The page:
At this point you notice that there are two settings with this resolution: HQ and FOV. Which of these settings you choose basically depends on the desired image detail and the motif.

    If you choose the HQ mode, you will get a smaller section of the drone’s field of view in high quality. The picture is very sharp right into the corners.
    The FOV (Full field of view) mode records a wider field of view, especially practical for large panoramas, the sharpness of the image decreases in the outer areas, especially at small aperture values.

  7. As file format you can choose if you want to record in MP4 or MOV. The choice has no effect on the quality of your videos. If you edit the videos on a Mac, you should choose MOV, if you edit the videos on a Windows PC, you should choose MP4, because the systems can read the respective format faster, which speeds up your workflow. Apart from the speed advantage in editing, there are no limitations in choice, both Windows PCs and Macs can read both formats.
  8. When I do the white balance, I turn off the automatic. The reason for this is that I want to avoid that the camera regulates the white balance during a recording and then the color temperatures in the video visibly change. So I ALWAYS set the white balance to 6000K. From this value, I can change the white balance in any direction later on in post production.
  9. As style I choose “None”/”Standard”. This ensures the best possibilities for later processing.
  10. As coding I use h.265, because only in this coding the following color profiles D-Log-M and HSL are possible.
  11. For the color filters, I choose the D-Log-M format for 90% of my shots. This profile looks boring and colourless immediately after recording, but is best edited later. In very low light conditions, for example at dusk I use the HLG format (Hybrid Log Gamma). This achieves richer colors and less image noise in dark environments during post-processing.Attention: The use of D-Log-M or HLG leads to distortion of the video recordings, because the distortion of the lens in these recordings is not eliminated inside the drone. Therefore the lens correction is essential in the later video processing. Premiere Pro and final Cut provide these functions by default.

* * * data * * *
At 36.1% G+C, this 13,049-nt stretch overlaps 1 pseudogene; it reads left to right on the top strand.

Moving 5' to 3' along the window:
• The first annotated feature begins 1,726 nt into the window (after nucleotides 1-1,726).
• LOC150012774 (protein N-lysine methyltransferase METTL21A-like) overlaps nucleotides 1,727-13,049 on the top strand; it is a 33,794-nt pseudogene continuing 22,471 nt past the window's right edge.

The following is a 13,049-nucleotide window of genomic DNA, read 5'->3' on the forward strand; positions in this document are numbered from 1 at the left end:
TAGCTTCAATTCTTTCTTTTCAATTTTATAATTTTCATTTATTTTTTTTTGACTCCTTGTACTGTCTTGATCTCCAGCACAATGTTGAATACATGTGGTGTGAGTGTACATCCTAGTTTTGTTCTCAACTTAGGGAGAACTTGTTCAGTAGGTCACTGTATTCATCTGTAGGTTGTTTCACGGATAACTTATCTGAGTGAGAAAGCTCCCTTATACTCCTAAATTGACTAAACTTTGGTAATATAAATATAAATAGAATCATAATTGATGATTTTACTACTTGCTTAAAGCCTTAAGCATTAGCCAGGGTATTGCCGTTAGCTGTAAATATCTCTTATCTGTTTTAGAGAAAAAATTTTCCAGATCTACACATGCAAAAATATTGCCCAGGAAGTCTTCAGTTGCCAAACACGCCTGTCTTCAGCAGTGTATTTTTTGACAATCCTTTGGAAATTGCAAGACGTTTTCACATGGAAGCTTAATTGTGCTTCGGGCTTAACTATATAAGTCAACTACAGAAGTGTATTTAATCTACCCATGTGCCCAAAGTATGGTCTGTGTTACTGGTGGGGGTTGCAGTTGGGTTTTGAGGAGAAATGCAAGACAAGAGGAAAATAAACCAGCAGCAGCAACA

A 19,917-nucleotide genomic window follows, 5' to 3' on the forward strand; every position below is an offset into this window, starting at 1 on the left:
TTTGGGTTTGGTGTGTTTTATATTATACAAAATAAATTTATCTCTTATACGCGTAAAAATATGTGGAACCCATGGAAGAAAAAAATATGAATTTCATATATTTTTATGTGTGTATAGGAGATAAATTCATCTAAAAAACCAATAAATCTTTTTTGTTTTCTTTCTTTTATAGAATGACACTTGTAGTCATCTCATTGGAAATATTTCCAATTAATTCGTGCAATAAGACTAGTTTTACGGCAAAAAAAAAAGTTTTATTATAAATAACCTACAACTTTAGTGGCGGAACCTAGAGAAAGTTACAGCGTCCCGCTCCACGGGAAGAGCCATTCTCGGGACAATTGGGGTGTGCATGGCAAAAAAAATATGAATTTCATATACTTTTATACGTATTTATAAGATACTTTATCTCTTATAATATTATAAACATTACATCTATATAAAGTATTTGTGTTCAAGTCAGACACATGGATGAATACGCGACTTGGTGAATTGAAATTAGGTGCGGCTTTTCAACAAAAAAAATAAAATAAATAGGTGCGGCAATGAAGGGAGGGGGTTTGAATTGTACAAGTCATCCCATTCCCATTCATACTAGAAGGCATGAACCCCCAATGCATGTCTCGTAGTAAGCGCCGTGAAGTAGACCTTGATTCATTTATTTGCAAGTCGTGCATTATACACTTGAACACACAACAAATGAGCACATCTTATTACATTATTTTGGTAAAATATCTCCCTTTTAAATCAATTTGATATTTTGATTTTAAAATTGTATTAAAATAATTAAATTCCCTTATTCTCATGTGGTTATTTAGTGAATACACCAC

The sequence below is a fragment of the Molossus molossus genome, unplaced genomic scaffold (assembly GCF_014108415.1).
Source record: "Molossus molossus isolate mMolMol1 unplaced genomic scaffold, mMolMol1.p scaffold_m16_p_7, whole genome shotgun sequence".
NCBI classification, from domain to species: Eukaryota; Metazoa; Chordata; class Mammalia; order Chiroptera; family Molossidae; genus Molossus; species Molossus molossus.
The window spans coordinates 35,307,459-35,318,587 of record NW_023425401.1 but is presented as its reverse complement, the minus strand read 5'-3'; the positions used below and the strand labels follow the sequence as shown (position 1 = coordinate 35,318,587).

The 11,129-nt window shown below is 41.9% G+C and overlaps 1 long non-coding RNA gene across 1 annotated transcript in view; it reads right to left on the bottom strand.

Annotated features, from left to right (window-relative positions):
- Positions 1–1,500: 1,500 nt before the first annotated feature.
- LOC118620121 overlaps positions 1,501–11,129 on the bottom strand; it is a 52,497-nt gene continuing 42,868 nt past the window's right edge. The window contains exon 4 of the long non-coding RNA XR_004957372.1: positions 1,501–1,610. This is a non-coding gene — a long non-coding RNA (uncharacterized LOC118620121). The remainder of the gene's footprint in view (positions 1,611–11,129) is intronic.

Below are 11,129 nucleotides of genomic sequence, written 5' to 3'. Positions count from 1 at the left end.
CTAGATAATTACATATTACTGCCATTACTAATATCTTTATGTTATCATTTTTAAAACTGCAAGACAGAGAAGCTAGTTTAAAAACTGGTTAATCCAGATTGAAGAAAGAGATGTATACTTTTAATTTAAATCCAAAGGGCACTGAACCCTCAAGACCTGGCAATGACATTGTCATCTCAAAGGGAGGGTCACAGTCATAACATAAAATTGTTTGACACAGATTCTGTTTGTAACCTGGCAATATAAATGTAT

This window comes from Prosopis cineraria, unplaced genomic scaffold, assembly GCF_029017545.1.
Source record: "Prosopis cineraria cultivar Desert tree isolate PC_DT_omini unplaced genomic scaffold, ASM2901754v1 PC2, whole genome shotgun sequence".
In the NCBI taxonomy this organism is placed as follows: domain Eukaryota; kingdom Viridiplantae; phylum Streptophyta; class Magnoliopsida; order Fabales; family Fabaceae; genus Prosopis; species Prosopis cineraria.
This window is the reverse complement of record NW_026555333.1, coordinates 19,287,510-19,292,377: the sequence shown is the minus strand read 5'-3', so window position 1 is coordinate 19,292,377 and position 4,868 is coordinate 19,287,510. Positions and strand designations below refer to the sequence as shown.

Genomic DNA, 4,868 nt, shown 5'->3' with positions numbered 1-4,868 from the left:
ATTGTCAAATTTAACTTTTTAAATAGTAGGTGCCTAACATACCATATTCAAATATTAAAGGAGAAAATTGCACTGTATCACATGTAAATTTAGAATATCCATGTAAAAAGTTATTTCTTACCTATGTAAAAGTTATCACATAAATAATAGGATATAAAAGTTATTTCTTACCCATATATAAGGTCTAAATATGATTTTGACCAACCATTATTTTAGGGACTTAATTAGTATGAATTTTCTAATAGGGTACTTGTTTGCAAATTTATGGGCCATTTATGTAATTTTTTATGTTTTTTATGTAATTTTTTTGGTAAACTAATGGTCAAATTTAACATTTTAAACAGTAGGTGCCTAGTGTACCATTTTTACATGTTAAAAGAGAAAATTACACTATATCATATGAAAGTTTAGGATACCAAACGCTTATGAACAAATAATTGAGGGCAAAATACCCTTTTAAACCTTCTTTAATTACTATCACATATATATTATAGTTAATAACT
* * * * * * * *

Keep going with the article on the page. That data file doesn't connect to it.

Tips for flying

Removing the gimbal protection

I personally remove the gimbal protection before every flight, even if some Mavic pilots leave it installed during the flight. However, the plastic protection can affect the video recordings e.g. by micro-scratches, reflections and dust.

Cleaning the camera

Sounds logical, but I often forget myself. To be on the safe side, you should clean the camera with a microfiber cloth before every flight. Better safe than sorry. Otherwise fingerprints and dust can cause unwanted light refractions or blurring, up to the failure of the autofocus.

ND filter better than high aperture values

If the surroundings are too bright, you will probably first close the aperture further so that less light falls on the sensor. Up to an aperture value of 5 this is also unproblematic. At higher aperture values, however, the image quality may suffer due to blur. What sounds paradoxical at first, is actually the case.